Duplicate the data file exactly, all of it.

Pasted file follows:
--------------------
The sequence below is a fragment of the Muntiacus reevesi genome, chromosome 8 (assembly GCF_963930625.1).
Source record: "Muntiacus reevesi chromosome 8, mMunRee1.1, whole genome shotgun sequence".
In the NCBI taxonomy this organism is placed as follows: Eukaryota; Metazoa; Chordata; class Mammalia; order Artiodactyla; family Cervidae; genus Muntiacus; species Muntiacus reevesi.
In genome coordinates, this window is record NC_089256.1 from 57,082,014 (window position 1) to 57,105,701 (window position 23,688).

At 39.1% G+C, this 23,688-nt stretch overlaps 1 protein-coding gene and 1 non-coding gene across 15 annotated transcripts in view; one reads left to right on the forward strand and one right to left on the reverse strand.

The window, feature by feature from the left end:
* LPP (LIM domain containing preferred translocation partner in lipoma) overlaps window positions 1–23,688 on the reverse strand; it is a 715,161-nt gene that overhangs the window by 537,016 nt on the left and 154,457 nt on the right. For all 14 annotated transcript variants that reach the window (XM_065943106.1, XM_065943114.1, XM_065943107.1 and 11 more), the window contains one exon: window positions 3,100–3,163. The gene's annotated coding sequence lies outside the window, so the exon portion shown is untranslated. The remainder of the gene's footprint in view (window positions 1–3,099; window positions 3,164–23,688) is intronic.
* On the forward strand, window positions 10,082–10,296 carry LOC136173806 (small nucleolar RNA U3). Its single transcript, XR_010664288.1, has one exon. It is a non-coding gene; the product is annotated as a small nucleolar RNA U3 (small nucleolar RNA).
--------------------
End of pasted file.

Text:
The sequence below is a fragment of the Muntiacus reevesi genome, chromosome 8 (assembly GCF_963930625.1).
Source record: "Muntiacus reevesi chromosome 8, mMunRee1.1, whole genome shotgun sequence".
In the NCBI taxonomy this organism is placed as follows: Eukaryota; Metazoa; Chordata; class Mammalia; order Artiodactyla; family Cervidae; genus Muntiacus; species Muntiacus reevesi.
In genome coordinates, this window is record NC_089256.1 from 57,082,014 (window position 1) to 57,105,701 (window position 23,688).

At 39.1% G+C, this 23,688-nt stretch overlaps 1 protein-coding gene and 1 non-coding gene across 15 annotated transcripts in view; one reads left to right on the forward strand and one right to left on the reverse strand.

The window, feature by feature from the left end:
* LPP (LIM domain containing preferred translocation partner in lipoma) overlaps window positions 1–23,688 on the reverse strand; it is a 715,161-nt gene that overhangs the window by 537,016 nt on the left and 154,457 nt on the right. For all 14 annotated transcript variants that reach the window (XM_065943106.1, XM_065943114.1, XM_065943107.1 and 11 more), the window contains one exon: window positions 3,100–3,163. The gene's annotated coding sequence lies outside the window, so the exon portion shown is untranslated. The remainder of the gene's footprint in view (window positions 1–3,099; window positions 3,164–23,688) is intronic.
* On the forward strand, window positions 10,082–10,296 carry LOC136173806 (small nucleolar RNA U3). Its single transcript, XR_010664288.1, has one exon. It is a non-coding gene; the product is annotated as a small nucleolar RNA U3 (small nucleolar RNA).